DECEMBER 07, 2010
A year after the nation’s Postmaster General received a six-figure bonus and huge salary increase, the U.S. Postal Service (USPS) is in a dire financial crisis attributed largely to the exorbitant cost of employee benefits and compensation.
The independent federal agency is rapidly declining and had a record loss of $8.5 billion in fiscal year 2010, a remarkable increase of nearly $5 billion in losses from the previous year. The upcoming fiscal year is expected to be just as bad, according to a report published by the investigative arm of Congress, the Government Accountability Office (GAO).
Additionally, the USPS is in serious financial debt and owes the U.S. Treasury $12 billion. Investigators project that the agency will lose at least $6.4 billion in fiscal 2011 with a big chunk of it going to retirement benefits for employees. In 2010 the USPS paid more than $5 billion for retiree health benefits alone and $3.6 billion in worker’s compensation, according to the GAO.
At this rate the forecast is bleak for the 596,000-employee USPS and congressional investigators predict that the financial outlook is not expected to improve in the “foreseeable future.” The agency’s financial condition actually began to deteriorate sharply in 2007, the GAO found, and the decline just worsened in the last year.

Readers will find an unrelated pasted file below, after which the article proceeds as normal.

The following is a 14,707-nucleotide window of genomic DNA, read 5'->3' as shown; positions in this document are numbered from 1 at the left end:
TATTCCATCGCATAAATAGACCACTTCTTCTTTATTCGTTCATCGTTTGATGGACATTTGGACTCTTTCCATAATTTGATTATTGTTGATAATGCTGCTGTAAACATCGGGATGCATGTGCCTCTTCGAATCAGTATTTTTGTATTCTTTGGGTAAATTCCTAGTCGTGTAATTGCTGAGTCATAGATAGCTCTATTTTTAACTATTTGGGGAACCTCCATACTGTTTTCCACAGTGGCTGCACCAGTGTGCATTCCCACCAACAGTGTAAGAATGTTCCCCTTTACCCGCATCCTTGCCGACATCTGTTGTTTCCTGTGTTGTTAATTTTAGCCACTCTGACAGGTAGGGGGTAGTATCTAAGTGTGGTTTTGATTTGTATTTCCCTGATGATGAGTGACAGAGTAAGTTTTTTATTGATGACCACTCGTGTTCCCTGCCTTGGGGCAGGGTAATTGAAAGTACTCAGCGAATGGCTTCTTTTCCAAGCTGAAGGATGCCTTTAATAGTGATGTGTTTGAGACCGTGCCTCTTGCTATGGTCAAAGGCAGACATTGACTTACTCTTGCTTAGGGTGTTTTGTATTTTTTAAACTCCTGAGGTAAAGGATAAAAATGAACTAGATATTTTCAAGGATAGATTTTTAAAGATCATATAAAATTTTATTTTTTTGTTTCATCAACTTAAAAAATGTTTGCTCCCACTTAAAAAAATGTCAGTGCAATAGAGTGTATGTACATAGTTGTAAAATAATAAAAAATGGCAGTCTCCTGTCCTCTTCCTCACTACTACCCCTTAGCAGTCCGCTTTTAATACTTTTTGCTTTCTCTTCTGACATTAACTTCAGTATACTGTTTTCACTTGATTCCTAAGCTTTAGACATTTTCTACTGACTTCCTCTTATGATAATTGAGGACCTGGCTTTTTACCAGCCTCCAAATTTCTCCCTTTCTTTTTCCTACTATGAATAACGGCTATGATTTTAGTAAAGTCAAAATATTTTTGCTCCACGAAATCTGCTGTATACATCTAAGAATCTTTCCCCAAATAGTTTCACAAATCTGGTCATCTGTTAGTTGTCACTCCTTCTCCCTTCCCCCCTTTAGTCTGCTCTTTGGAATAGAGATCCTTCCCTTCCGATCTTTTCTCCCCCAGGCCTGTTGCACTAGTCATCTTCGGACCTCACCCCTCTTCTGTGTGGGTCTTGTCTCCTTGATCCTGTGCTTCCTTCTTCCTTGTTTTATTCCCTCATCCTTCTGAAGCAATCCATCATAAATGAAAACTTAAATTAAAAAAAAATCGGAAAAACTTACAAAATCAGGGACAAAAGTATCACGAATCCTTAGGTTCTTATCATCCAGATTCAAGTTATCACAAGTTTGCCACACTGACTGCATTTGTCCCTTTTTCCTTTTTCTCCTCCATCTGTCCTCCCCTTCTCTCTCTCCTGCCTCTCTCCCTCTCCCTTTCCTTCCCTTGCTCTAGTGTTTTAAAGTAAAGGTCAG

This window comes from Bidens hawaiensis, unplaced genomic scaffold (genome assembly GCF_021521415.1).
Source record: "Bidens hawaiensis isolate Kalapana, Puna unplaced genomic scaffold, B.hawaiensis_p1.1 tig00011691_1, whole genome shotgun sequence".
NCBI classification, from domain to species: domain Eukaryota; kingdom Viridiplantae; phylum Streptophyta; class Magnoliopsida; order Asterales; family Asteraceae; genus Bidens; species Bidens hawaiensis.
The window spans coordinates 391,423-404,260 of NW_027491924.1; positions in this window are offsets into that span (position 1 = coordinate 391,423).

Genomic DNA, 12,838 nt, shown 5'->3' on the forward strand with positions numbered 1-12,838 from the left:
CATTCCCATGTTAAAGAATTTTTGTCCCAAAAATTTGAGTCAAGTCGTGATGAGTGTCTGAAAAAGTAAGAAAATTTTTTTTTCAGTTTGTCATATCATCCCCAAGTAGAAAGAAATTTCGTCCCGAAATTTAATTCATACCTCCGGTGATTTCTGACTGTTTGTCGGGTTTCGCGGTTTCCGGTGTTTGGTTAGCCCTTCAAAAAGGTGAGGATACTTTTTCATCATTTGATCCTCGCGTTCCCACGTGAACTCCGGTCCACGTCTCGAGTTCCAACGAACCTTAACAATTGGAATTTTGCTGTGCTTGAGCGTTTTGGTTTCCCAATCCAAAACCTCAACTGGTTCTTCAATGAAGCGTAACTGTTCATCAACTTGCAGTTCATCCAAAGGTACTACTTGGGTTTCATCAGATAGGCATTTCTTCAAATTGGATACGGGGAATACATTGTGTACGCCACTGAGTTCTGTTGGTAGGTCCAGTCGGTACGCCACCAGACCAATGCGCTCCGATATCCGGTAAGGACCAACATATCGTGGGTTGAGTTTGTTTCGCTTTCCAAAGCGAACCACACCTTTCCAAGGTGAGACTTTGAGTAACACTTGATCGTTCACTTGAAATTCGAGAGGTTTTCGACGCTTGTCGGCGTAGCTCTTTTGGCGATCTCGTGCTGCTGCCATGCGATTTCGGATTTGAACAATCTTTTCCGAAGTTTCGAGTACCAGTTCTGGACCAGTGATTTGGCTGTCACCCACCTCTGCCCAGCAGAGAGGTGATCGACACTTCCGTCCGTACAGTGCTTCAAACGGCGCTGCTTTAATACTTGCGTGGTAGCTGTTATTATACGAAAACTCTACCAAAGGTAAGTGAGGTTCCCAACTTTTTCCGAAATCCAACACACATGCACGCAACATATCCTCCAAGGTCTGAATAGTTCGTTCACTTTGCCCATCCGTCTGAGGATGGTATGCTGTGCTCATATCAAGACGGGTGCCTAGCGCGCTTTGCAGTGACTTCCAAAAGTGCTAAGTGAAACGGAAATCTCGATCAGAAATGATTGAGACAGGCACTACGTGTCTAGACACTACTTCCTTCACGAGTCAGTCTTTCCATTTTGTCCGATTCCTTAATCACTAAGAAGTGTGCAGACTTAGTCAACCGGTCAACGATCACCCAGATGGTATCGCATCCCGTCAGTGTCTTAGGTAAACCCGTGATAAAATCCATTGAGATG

Amid the crisis, Postmaster General John Potter, who retired a few months ago, received a six-figure bonus and his already-lucrative pay nearly doubled. While he threatened unprecedented layoffs and cuts in mail delivery, Potter’s salary increased from $186,000 in 2007 to $265,000 in 2009 and he got a sweet “performance bonus” of $135,000, bringing the total of his taxpayer-financed compensation—salary, bonuses, retirement benefits and other perks—to more than $800,000.
The USPS has also been marred by another scandal; of the hundreds of thousands of tax delinquent federal employees, the USPS has the most scofflaws with nearly 30,000 workers who owe Uncle Sam close to $300 million.
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